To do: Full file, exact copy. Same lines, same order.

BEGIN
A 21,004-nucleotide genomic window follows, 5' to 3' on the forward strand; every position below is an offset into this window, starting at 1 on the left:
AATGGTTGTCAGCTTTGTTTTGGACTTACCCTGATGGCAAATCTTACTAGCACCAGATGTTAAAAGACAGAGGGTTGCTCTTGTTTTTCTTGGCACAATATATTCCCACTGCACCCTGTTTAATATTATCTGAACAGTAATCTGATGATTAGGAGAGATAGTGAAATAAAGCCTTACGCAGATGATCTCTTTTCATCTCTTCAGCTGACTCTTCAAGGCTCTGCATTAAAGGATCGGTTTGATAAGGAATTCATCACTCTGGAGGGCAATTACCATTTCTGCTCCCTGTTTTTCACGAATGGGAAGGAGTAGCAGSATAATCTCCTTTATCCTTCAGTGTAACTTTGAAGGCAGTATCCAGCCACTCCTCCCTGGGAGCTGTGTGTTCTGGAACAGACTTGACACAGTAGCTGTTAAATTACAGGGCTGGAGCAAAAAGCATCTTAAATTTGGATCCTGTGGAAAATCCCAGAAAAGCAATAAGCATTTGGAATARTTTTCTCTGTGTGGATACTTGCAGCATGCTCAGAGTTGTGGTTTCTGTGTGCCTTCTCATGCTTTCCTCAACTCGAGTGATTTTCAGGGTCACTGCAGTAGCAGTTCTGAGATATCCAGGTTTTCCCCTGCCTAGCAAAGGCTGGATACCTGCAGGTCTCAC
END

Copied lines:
A 21,004-nucleotide genomic window follows, 5' to 3' on the forward strand; every position below is an offset into this window, starting at 1 on the left:
AATGGTTGTCAGCTTTGTTTTGGACTTACCCTGATGGCAAATCTTACTAGCACCAGATGTTAAAAGACAGAGGGTTGCTCTTGTTTTTCTTGGCACAATATATTCCCACTGCACCCTGTTTAATATTATCTGAACAGTAATCTGATGATTAGGAGAGATAGTGAAATAAAGCCTTACGCAGATGATCTCTTTTCATCTCTTCAGCTGACTCTTCAAGGCTCTGCATTAAAGGATCGGTTTGATAAGGAATTCATCACTCTGGAGGGCAATTACCATTTCTGCTCCCTGTTTTTCACGAATGGGAAGGAGTAGCAGSATAATCTCCTTTATCCTTCAGTGTAACTTTGAAGGCAGTATCCAGCCACTCCTCCCTGGGAGCTGTGTGTTCTGGAACAGACTTGACACAGTAGCTGTTAAATTACAGGGCTGGAGCAAAAAGCATCTTAAATTTGGATCCTGTGGAAAATCCCAGAAAAGCAATAAGCATTTGGAATARTTTTCTCTGTGTGGATACTTGCAGCATGCTCAGAGTTGTGGTTTCTGTGTGCCTTCTCATGCTTTCCTCAACTCGAGTGATTTTCAGGGTCACTGCAGTAGCAGTTCTGAGATATCCAGGTTTTCCCCTGCCTAGCAAAGGCTGGATACCTGCAGGTCTCAC